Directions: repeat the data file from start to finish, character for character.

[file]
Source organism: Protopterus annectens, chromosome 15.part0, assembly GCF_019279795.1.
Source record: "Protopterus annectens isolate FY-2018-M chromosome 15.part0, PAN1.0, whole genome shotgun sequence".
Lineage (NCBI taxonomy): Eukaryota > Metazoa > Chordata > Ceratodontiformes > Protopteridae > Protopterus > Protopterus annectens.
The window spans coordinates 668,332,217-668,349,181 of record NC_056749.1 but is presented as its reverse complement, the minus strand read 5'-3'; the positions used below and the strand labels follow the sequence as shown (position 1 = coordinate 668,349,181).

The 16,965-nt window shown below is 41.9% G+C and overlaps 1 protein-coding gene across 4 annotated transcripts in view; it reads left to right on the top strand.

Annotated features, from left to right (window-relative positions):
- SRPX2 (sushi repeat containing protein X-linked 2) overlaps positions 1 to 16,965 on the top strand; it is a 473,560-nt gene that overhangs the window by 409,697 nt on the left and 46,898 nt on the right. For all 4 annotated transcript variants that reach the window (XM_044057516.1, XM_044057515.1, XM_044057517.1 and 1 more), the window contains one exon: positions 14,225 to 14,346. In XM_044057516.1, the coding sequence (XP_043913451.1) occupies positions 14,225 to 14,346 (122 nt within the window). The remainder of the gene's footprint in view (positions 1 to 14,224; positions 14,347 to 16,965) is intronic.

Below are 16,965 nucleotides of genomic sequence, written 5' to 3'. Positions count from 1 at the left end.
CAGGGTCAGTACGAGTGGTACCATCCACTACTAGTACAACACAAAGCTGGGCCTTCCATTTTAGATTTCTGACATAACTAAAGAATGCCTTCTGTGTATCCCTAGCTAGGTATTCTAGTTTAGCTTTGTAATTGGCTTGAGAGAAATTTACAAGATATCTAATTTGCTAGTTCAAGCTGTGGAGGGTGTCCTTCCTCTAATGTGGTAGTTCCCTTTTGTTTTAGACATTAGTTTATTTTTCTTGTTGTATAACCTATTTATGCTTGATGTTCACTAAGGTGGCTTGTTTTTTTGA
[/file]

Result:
Source organism: Protopterus annectens, chromosome 15.part0, assembly GCF_019279795.1.
Source record: "Protopterus annectens isolate FY-2018-M chromosome 15.part0, PAN1.0, whole genome shotgun sequence".
Lineage (NCBI taxonomy): Eukaryota > Metazoa > Chordata > Ceratodontiformes > Protopteridae > Protopterus > Protopterus annectens.
The window spans coordinates 668,332,217-668,349,181 of record NC_056749.1 but is presented as its reverse complement, the minus strand read 5'-3'; the positions used below and the strand labels follow the sequence as shown (position 1 = coordinate 668,349,181).

The 16,965-nt window shown below is 41.9% G+C and overlaps 1 protein-coding gene across 4 annotated transcripts in view; it reads left to right on the top strand.

Annotated features, from left to right (window-relative positions):
- SRPX2 (sushi repeat containing protein X-linked 2) overlaps positions 1 to 16,965 on the top strand; it is a 473,560-nt gene that overhangs the window by 409,697 nt on the left and 46,898 nt on the right. For all 4 annotated transcript variants that reach the window (XM_044057516.1, XM_044057515.1, XM_044057517.1 and 1 more), the window contains one exon: positions 14,225 to 14,346. In XM_044057516.1, the coding sequence (XP_043913451.1) occupies positions 14,225 to 14,346 (122 nt within the window). The remainder of the gene's footprint in view (positions 1 to 14,224; positions 14,347 to 16,965) is intronic.

Below are 16,965 nucleotides of genomic sequence, written 5' to 3'. Positions count from 1 at the left end.
CAGGGTCAGTACGAGTGGTACCATCCACTACTAGTACAACACAAAGCTGGGCCTTCCATTTTAGATTTCTGACATAACTAAAGAATGCCTTCTGTGTATCCCTAGCTAGGTATTCTAGTTTAGCTTTGTAATTGGCTTGAGAGAAATTTACAAGATATCTAATTTGCTAGTTCAAGCTGTGGAGGGTGTCCTTCCTCTAATGTGGTAGTTCCCTTTTGTTTTAGACATTAGTTTATTTTTCTTGTTGTATAACCTATTTATGCTTGATGTTCACTAAGGTGGCTTGTTTTTTTGA